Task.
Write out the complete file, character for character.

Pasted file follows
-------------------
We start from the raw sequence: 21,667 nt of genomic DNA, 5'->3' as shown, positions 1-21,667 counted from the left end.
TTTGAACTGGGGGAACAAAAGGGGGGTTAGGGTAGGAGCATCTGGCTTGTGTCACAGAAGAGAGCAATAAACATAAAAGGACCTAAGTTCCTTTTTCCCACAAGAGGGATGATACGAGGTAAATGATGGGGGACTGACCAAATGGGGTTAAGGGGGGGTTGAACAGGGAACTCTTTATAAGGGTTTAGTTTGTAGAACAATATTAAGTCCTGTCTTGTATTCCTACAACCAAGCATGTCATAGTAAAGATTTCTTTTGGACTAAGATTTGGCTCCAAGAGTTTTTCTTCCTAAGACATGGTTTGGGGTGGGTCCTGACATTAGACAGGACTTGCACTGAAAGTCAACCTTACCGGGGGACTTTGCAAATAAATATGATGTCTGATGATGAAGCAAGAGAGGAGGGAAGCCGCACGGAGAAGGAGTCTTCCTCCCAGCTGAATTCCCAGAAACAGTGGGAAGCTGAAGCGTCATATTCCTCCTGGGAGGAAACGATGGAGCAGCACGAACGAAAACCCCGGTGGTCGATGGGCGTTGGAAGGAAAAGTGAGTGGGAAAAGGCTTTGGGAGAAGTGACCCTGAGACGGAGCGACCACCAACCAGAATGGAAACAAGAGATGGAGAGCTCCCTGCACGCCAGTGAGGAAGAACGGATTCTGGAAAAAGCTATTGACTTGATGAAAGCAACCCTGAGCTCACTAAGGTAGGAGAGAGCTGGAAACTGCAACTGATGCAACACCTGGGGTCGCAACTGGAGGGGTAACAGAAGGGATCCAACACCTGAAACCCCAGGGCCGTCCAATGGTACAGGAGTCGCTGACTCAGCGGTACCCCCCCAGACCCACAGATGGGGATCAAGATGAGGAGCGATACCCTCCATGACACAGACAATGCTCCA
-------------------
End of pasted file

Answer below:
We start from the raw sequence: 21,667 nt of genomic DNA, 5'->3' as shown, positions 1-21,667 counted from the left end.
TTTGAACTGGGGGAACAAAAGGGGGGTTAGGGTAGGAGCATCTGGCTTGTGTCACAGAAGAGAGCAATAAACATAAAAGGACCTAAGTTCCTTTTTCCCACAAGAGGGATGATACGAGGTAAATGATGGGGGACTGACCAAATGGGGTTAAGGGGGGGTTGAACAGGGAACTCTTTATAAGGGTTTAGTTTGTAGAACAATATTAAGTCCTGTCTTGTATTCCTACAACCAAGCATGTCATAGTAAAGATTTCTTTTGGACTAAGATTTGGCTCCAAGAGTTTTTCTTCCTAAGACATGGTTTGGGGTGGGTCCTGACATTAGACAGGACTTGCACTGAAAGTCAACCTTACCGGGGGACTTTGCAAATAAATATGATGTCTGATGATGAAGCAAGAGAGGAGGGAAGCCGCACGGAGAAGGAGTCTTCCTCCCAGCTGAATTCCCAGAAACAGTGGGAAGCTGAAGCGTCATATTCCTCCTGGGAGGAAACGATGGAGCAGCACGAACGAAAACCCCGGTGGTCGATGGGCGTTGGAAGGAAAAGTGAGTGGGAAAAGGCTTTGGGAGAAGTGACCCTGAGACGGAGCGACCACCAACCAGAATGGAAACAAGAGATGGAGAGCTCCCTGCACGCCAGTGAGGAAGAACGGATTCTGGAAAAAGCTATTGACTTGATGAAAGCAACCCTGAGCTCACTAAGGTAGGAGAGAGCTGGAAACTGCAACTGATGCAACACCTGGGGTCGCAACTGGAGGGGTAACAGAAGGGATCCAACACCTGAAACCCCAGGGCCGTCCAATGGTACAGGAGTCGCTGACTCAGCGGTACCCCCCCAGACCCACAGATGGGGATCAAGATGAGGAGCGATACCCTCCATGACACAGACAATGCTCCA